A young entrepreneur has just opened her second sunflower farm, located in Lindsay

Unable to pursue her original career aspirations, 29-year-old Ursula Kressibucher returned to her roots and opened her first sunflower farm in Beaverton in 2020

Ursula Kressibucher at her first sunflower farm in Beaverton, called The Sunflower Farm, which she opened in 2020. Buoyed by the success of that operation, the 29-year-old entrepreneur has also opened The Little Sunflower Farm in Lindsay. (Photo: Kailey Jane Photography)
Ursula Kressibucher at her first sunflower farm in Beaverton, called The Sunflower Farm, which she opened in 2020. Buoyed by the success of that operation, the 29-year-old entrepreneur has also opened The Little Sunflower Farm in Lindsay. (Photo: Kailey Jane Photography)

When Ursula Kressibucher went searching for a corporate job in Toronto back in 2019 and instead found “a lot of rejection,” she found herself rethinking the career path her international development and business scholastic background had promised.

Born and raised on her grandmother’s poultry farm in Beaverton on Lake Simcoe, Kressibucher was naturally inspired to look at a possible future in agri-tourism — more specifically the opening and operation of a sunflower farm. That led to a sit down with her family to pitch her idea.

“There was definitely some skepticism but I was able to convince them to rent me 10 acres (of land) in 2020,” recalls Kressibucher, adding “Long story short, I was looking for a job and couldn’t find one, so I decided to create one for myself.”

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That leap of faith, as risky as it seemed, has paid a huge dividend.

Kressibucher, 29, is the owner and operator of not only one but two sunflower farms: a Beaverton operation called, quite appropriately, The Sunflower Farm, comprised of two 10-acre fields of thousands upon thousands of the striking yellow flower and — just opened on Friday (August 26) — a four-acre Lindsay farm that, of course, is named The Little Sunflower Farm.

Saying “It’s a very short season for sunflowers,” Kressibucher notes the Beaverton farm closed for the season on August 24, having opened at the end of July. Meanwhile, the Lindsay operation, located at 347 Lindsay Street South just north of Highway 7, will be open for visitors until September 11.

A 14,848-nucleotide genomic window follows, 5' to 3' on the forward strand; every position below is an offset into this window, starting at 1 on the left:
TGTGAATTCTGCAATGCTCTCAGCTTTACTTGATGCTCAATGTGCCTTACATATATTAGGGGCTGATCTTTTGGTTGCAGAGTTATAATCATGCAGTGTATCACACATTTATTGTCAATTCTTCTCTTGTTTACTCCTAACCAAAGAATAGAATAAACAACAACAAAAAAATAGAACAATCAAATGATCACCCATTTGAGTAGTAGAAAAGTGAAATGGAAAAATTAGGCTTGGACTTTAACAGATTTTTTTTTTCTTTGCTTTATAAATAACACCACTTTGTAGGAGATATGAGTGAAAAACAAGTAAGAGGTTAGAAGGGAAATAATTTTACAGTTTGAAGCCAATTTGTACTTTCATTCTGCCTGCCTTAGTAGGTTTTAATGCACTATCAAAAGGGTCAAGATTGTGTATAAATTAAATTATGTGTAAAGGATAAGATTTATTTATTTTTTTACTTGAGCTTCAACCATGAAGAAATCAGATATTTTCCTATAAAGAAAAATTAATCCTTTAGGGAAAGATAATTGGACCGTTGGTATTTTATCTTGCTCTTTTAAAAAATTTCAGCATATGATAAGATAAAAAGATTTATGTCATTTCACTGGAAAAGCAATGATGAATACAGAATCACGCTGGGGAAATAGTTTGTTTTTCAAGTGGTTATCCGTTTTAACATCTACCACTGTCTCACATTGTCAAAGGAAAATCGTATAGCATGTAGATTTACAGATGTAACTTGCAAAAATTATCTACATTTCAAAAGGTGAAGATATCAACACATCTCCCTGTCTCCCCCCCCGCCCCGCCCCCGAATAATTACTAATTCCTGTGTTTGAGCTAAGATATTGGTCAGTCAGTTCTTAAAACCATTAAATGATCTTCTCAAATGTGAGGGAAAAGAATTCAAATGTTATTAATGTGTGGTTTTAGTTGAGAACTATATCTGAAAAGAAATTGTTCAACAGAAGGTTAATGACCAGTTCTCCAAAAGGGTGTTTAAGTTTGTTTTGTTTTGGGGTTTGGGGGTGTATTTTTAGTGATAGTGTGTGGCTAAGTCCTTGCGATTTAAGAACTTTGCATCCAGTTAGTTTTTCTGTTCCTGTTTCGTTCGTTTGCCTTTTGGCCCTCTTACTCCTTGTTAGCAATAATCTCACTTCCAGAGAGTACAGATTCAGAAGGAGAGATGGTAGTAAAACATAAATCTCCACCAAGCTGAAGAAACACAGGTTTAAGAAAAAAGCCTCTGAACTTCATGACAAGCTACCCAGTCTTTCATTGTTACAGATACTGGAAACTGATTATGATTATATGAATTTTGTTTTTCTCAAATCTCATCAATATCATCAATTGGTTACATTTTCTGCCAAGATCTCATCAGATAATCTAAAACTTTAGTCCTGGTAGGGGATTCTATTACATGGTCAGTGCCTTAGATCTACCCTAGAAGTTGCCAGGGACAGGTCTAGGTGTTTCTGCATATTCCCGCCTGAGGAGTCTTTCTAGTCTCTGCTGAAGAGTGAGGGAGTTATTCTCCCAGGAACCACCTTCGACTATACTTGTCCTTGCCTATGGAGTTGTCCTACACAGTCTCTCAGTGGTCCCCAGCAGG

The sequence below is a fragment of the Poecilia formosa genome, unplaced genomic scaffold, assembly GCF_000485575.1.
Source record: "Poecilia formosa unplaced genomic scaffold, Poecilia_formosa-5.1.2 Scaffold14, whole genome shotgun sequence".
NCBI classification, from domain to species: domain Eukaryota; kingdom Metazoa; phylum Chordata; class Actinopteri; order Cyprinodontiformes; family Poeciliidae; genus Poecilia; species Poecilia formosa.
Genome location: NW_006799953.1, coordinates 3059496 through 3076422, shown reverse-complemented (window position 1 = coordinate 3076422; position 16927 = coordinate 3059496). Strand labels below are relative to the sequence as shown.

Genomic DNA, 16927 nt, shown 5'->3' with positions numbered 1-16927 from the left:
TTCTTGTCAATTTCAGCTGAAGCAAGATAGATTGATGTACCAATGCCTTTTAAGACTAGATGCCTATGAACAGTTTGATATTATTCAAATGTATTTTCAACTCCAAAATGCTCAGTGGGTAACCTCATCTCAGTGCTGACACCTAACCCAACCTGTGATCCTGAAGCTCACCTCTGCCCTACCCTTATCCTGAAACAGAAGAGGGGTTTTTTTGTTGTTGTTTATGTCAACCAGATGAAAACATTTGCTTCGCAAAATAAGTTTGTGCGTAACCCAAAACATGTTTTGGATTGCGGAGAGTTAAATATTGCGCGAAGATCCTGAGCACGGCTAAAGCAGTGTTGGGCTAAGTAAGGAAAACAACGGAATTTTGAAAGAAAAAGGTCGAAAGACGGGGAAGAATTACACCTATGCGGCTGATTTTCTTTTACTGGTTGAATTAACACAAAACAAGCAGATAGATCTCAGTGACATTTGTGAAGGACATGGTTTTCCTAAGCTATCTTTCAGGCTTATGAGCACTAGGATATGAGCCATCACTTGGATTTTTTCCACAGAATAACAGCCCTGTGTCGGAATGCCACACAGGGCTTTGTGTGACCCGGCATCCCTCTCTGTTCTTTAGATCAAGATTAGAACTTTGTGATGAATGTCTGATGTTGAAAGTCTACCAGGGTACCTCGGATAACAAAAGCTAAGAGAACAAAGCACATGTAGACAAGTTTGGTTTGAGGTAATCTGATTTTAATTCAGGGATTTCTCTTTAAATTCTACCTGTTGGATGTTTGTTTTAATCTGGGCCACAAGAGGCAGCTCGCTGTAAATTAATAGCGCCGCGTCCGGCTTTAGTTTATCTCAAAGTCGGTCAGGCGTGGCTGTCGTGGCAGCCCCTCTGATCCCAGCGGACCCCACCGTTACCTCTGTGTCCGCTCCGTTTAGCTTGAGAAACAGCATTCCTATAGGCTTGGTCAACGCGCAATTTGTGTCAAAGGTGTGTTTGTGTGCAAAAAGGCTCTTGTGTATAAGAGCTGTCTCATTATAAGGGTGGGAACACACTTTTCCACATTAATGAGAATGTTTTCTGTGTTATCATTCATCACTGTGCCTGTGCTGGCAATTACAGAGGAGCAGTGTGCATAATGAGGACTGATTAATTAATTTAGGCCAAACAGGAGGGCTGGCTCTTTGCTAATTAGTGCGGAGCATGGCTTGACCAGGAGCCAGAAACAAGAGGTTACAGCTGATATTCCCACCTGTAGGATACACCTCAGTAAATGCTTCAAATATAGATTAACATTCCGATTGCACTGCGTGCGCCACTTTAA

The first sunflower bloom at Ursula Kressibucher's The Little Sunflower Farm in Lindsay, which opened to visitors on August 26 and will remain open for the season until September 11, 2022. (Photo: The Sunflower Farm / Instagram)
The first sunflower bloom at Ursula Kressibucher’s The Little Sunflower Farm in Lindsay, which opened to visitors on August 26 and will remain open for the season until September 11, 2022. (Photo: The Sunflower Farm / Instagram)

While there are a fair number of sunflower farms in southwestern Ontario, Kressibucher saw a void in the area northeast of Toronto and thought “there’s definitely a market here.” She adds her motivation was, and still is, rooted in one basic belief: that people would welcome an opportunity to connect, or reconnect, with farming.

She describes it as “the joy of being able to grow up on a farm and spreading that to people who didn’t, or don’t, have that opportunity.”

Admittedly, says Kressibucher, opening a new business — let alone an enterprise as ambitious as a sunflower farm — was a gamble in 2020, the first year of the pandemic and its associated restrictions. But she persevered and was surprised at the result.

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“I definitely didn’t expect the response that we got,” Kressibucher says. “It was pretty eye-opening. We had people driving here from Timmins and Montreal.”

“That first year we didn’t have an online booking platform. We were just doing at-the-gate ticket sales. That created lineups and wait times, but it showed there were people wanting to get out there. There were so many businesses people could not go visit that were indoors. People were seeking out those outdoor experiences.”

The attraction for visitors, she says, is “the beautiful backdrop” that thousands of the “stunning flower” in full bloom creates, describing it “as quite a unique experience.”

Ursula Kressibucher (sitting in her 1950s-era truck) with her grandmother and uncle at The Sunflower Farm in Beaverton. Kressibucher, who was born and raised on her grandmother's poultry farm in Beaverton, decided to her hand at agri-tourism after her original career goals in Toronto didn't pan out. (Photo: The Sunflower Farm / Instagram)
Ursula Kressibucher (sitting in her 1950s-era truck) with her grandmother and uncle at The Sunflower Farm in Beaverton. Kressibucher, who was born and raised on her grandmother’s poultry farm in Beaverton, decided to her hand at agri-tourism after her original career goals in Toronto didn’t pan out. (Photo: The Sunflower Farm / Instagram)